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Don’t even think about retiring until you have these 3 things fully paid off — and no, your mortgage isn’t one of them


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Don’t even think about retiring until you have these 3 things fully paid off — and your mortgage isn’t one of them

Millions of Americans spend their working days dreaming about retirement. Yet millions of Americans also fail to take the crucial financial steps they should take before becoming a retiree.

While many understand it’s important to pay down loans, they’re often focusing on the wrong ones — prioritizing their mortgages, which have lower interest rates, rather than expensive high-interest accounts.

Here are the three loans Americans must pay off before even considering retirement.

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School loans

College and university loans are some of the longest lasting debts Americans deal with. What’s more, those loans may increase as you near retirement if you’ve borrowed money to help children through college, too.

While federal student loans are inexpensive right now, the payment and interest freeze introduced by the Biden administration only lasts until the end of August.

And those loans last a long time. A 2019 study from New York Life found it took participants an average of 18.5 years to repay student loans.

Unlike a mortgage, many student loans aren’t tax deductible, and data from shows that 2.5 million borrowers were aged 62 and older. So all those payments take away from your retirement income.

Americans should therefore find a strategy to pay off their student loans that’s similar to how they make mortgage payments. This would involve scheduled payments taken out on a regular basis, paying off that debt faster and bringing you closer to your retirement goals.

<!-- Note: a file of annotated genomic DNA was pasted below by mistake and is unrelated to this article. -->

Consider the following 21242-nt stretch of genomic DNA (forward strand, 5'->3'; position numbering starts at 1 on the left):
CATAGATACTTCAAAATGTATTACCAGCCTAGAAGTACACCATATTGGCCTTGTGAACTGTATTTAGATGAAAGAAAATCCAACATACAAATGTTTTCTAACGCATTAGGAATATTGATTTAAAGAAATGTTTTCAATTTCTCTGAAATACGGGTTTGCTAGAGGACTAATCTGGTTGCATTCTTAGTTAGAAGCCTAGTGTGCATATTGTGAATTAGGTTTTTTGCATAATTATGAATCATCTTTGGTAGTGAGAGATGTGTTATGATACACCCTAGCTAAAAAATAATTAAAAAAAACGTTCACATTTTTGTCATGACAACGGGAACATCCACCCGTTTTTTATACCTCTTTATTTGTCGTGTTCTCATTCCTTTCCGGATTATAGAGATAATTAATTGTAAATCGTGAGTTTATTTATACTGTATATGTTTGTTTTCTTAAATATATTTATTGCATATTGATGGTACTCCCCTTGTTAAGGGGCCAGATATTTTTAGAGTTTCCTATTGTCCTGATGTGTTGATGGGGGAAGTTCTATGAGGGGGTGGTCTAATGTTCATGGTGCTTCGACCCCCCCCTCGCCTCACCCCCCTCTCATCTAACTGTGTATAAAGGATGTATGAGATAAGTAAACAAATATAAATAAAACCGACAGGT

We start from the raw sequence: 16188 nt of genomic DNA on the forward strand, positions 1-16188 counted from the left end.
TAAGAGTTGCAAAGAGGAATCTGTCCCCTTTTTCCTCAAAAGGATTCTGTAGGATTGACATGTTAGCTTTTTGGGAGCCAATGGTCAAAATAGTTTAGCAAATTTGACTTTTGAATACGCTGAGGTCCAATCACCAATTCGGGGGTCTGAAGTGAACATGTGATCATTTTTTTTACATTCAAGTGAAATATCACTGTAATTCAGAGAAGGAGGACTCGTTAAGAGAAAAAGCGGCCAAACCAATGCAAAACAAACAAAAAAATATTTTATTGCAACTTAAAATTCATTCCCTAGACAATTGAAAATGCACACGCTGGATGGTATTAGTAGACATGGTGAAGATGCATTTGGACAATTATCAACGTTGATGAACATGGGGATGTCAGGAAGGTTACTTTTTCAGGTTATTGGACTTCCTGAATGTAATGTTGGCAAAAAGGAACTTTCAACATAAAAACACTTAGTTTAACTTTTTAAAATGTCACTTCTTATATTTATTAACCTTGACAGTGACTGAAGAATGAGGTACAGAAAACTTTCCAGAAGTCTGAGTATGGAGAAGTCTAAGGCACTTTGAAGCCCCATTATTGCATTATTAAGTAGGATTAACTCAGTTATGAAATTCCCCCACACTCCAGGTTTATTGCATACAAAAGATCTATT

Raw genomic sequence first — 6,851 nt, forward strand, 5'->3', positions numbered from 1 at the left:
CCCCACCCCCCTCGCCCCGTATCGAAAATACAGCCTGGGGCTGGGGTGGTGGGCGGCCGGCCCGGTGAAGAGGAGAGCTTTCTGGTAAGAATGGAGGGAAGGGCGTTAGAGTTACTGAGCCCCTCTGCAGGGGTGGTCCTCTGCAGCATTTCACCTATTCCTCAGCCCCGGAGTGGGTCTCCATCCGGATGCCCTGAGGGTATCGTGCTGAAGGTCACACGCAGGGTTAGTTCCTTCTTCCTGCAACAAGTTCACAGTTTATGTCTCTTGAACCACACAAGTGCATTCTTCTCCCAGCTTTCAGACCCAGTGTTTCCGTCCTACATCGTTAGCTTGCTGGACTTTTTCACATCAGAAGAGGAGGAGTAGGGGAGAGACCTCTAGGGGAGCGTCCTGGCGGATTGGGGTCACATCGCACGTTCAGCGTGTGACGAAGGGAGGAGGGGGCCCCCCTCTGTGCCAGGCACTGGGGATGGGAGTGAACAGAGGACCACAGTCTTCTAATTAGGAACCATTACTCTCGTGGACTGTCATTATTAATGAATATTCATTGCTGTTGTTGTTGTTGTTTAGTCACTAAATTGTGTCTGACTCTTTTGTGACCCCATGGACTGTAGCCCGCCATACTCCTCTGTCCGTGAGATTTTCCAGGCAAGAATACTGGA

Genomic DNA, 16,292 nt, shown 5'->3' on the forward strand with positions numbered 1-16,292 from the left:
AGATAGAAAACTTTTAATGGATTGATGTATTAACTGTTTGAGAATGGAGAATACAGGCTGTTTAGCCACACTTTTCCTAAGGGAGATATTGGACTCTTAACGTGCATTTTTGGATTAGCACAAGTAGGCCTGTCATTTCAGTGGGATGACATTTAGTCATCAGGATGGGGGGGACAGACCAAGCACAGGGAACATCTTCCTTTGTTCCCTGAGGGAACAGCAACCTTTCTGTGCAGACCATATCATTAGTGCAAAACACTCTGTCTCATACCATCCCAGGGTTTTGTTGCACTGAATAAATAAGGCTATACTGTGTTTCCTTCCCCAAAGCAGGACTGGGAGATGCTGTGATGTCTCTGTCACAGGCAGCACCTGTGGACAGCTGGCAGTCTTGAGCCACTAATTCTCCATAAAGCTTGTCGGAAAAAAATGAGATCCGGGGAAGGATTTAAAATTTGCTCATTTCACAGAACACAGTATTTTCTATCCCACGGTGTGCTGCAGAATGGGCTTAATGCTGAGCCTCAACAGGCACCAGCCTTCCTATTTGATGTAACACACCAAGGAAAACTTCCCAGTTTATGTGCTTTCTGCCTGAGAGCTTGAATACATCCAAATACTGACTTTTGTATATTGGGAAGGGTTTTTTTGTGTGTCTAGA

Personal loans and credit cards

Personal loans and credit cards generally have the highest interest rates. This is especially true with credit cards, which currently have an average interest rate of 23.39% in the United States, according to LendingTree.

It’s not unusual for personal expenses to end up languishing on a credit card — both expected costs from moving or paying for a wedding as well as unexpected medical bills or funeral costs.

While credit card balances should be paid down quickly and well before you retire, you also shouldn’t let them delay saving for your retirement.

Instead of putting off saving, consider lowering your mortgage payments to use those funds to pay down other high interest loans.

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Mortgages have lower interest, which will allow you to hold onto your savings and pay down debt. From there, start putting cash aside in an emergency fund with about three months of wages. That way, if unexpected expenses come your way, you’ll be ready.

Auto loans

As of December 2022, the average new car loan for a buyer with great credit was 8.6%, according to MyAutoloan.

But if you have bad credit, that average soars up to 22.16%. That’s about as much as the interest rate on a credit card.

Your interest rate probably lies somewhere in between, but it’s still going to add up. If $400 goes into a car payment, and $300 to a credit card and more for student loans, suddenly you have far less cash on hand for your retirement.

However, if you hold off on retirement to pay off these loans, putting aside wages to pay them down aggressively, you could be saving yourself thousands in interest while creating a cushion to retire on.

What about my mortgage?

So why not pay down your mortgage too? It’s not just the cheaper borrowing costs, although with the average national mortgage rate for a 30-year fixed rate at 6.15%, that is an advantage.

It’s because there are tax benefits available to you for your mortgage as well. Homeowners can claim a federal and state tax deduction on mortgage and home equity loans that you don’t get with most personal loans and credit cards.

So while you may feel secure fully owning your home, paying off higher interest loans while putting extra cash into your retirement fund is the strategy more likely to bring you closer to retirement and your dream of true financial freedom.

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This article provides information only and should not be construed as advice. It is provided without warranty of any kind.


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